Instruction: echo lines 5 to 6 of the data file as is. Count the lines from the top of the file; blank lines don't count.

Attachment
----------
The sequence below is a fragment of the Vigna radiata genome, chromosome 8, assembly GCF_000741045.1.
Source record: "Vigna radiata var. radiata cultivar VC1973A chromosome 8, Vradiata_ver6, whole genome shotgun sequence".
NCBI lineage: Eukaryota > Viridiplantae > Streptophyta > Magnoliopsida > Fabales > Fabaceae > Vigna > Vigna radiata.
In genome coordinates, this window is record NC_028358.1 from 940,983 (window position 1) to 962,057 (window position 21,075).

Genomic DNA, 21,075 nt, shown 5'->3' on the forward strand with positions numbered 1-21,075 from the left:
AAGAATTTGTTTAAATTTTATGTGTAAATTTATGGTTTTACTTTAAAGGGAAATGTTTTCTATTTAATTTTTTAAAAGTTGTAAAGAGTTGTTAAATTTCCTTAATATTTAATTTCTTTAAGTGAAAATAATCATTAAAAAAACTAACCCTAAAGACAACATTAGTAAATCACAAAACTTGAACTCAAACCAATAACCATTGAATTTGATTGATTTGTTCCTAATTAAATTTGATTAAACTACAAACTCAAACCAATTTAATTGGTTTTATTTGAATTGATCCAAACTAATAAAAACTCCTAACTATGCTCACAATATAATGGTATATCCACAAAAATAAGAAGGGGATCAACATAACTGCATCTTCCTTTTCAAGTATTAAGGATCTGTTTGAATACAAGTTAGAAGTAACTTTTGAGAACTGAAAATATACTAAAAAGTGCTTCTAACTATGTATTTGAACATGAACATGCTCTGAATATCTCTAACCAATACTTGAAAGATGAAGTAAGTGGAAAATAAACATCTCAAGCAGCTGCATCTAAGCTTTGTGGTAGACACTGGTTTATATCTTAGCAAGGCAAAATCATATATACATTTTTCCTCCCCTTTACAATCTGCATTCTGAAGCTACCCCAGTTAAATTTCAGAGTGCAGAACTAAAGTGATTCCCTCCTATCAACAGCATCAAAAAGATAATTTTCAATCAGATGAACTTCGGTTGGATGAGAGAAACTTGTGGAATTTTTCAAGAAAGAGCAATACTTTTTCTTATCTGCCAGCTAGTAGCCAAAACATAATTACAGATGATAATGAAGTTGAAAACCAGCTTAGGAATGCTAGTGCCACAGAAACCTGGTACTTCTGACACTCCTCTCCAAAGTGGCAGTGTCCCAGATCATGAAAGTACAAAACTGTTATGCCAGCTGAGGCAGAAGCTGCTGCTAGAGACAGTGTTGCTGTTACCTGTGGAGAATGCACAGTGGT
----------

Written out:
Genomic DNA, 21,075 nt, shown 5'->3' on the forward strand with positions numbered 1-21,075 from the left:
AAGAATTTGTTTAAATTTTATGTGTAAATTTATGGTTTTACTTTAAAGGGAAATGTTTTCTATTTAATTTTTTAAAAGTTGTAAAGAGTTGTTAAATTTCCTTAATATTTAATTTCTTTAAGTGAAAATAATCATTAAAAAAACTAACCCTAAAGACAACATTAGTAAATCACAAAACTTGAACTCAAACCAATAACCATTGAATTTGATTGATTTGTTCCTAATTAAATTTGATTAAACTACAAACTCAAACCAATTTAATTGGTTTTATTTGAATTGATCCAAACTAATAAAAACTCCTAACTATGCTCACAATATAATGGTATATCCACAAAAATAAGAAGGGGATCAACATAACTGCATCTTCCTTTTCAAGTATTAAGGATCTGTTTGAATACAAGTTAGAAGTAACTTTTGAGAACTGAAAATATACTAAAAAGTGCTTCTAACTATGTATTTGAACATGAACATGCTCTGAATATCTCTAACCAATACTTGAAAGATGAAGTAAGTGGAAAATAAACATCTCAAGCAGCTGCATCTAAGCTTTGTGGTAGACACTGGTTTATATCTTAGCAAGGCAAAATCATATATACATTTTTCCTCCCCTTTACAATCTGCATTCTGAAGCTACCCCAGTTAAATTTCAGAGTGCAGAACTAAAGTGATTCCCTCCTATCAACAGCATCAAAAAGATAATTTTCAATCAGATGAACTTCGGTTGGATGAGAGAAACTTGTGGAATTTTTCAAGAAAGAGCAATACTTTTTCTTATCTGCCAGCTAGTAGCCAAAACATAATTACAGATGATAATGAAGTTGAAAACCAGCTTAGGAATGCTAGTGCCACAGAAACCTGGTACTTCTGACACTCCTCTCCAAAGTGGCAGTGTCCCAGATCATGAAAGTACAAAACTGTTATGCCAGCTGAGGCAGAAGCTGCTGCTAGAGACAGTGTTGCTGTTACCTGTGGAGAATGCACAGTGGT